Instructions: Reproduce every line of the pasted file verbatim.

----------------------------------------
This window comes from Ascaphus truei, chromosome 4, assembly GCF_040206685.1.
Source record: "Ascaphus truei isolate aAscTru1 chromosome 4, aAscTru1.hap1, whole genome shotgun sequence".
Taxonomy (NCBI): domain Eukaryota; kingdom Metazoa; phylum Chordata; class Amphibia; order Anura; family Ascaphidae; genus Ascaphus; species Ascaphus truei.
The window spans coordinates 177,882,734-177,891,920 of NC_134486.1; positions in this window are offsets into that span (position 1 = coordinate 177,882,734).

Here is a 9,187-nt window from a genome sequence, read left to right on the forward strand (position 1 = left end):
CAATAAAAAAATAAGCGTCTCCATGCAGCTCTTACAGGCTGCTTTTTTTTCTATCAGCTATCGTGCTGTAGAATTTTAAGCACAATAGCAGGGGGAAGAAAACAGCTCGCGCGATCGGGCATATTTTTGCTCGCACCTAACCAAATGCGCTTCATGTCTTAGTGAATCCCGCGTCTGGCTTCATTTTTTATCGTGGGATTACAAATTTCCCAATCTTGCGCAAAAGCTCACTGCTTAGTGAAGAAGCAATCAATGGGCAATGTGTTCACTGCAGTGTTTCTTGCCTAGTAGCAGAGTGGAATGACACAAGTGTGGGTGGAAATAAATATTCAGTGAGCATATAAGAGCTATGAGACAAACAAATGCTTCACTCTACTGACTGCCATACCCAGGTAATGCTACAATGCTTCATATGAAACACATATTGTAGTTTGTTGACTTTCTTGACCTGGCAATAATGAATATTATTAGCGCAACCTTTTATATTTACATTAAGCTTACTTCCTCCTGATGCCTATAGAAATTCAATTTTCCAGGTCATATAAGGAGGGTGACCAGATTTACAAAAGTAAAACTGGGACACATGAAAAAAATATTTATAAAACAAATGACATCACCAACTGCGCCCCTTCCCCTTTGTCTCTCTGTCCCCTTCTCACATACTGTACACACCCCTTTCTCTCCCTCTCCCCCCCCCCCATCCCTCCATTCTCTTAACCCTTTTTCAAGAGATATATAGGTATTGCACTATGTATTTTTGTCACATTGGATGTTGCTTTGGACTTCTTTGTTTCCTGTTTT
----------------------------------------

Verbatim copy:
This window comes from Ascaphus truei, chromosome 4, assembly GCF_040206685.1.
Source record: "Ascaphus truei isolate aAscTru1 chromosome 4, aAscTru1.hap1, whole genome shotgun sequence".
Taxonomy (NCBI): domain Eukaryota; kingdom Metazoa; phylum Chordata; class Amphibia; order Anura; family Ascaphidae; genus Ascaphus; species Ascaphus truei.
The window spans coordinates 177,882,734-177,891,920 of NC_134486.1; positions in this window are offsets into that span (position 1 = coordinate 177,882,734).

Here is a 9,187-nt window from a genome sequence, read left to right on the forward strand (position 1 = left end):
CAATAAAAAAATAAGCGTCTCCATGCAGCTCTTACAGGCTGCTTTTTTTTCTATCAGCTATCGTGCTGTAGAATTTTAAGCACAATAGCAGGGGGAAGAAAACAGCTCGCGCGATCGGGCATATTTTTGCTCGCACCTAACCAAATGCGCTTCATGTCTTAGTGAATCCCGCGTCTGGCTTCATTTTTTATCGTGGGATTACAAATTTCCCAATCTTGCGCAAAAGCTCACTGCTTAGTGAAGAAGCAATCAATGGGCAATGTGTTCACTGCAGTGTTTCTTGCCTAGTAGCAGAGTGGAATGACACAAGTGTGGGTGGAAATAAATATTCAGTGAGCATATAAGAGCTATGAGACAAACAAATGCTTCACTCTACTGACTGCCATACCCAGGTAATGCTACAATGCTTCATATGAAACACATATTGTAGTTTGTTGACTTTCTTGACCTGGCAATAATGAATATTATTAGCGCAACCTTTTATATTTACATTAAGCTTACTTCCTCCTGATGCCTATAGAAATTCAATTTTCCAGGTCATATAAGGAGGGTGACCAGATTTACAAAAGTAAAACTGGGACACATGAAAAAAATATTTATAAAACAAATGACATCACCAACTGCGCCCCTTCCCCTTTGTCTCTCTGTCCCCTTCTCACATACTGTACACACCCCTTTCTCTCCCTCTCCCCCCCCCCCATCCCTCCATTCTCTTAACCCTTTTTCAAGAGATATATAGGTATTGCACTATGTATTTTTGTCACATTGGATGTTGCTTTGGACTTCTTTGTTTCCTGTTTT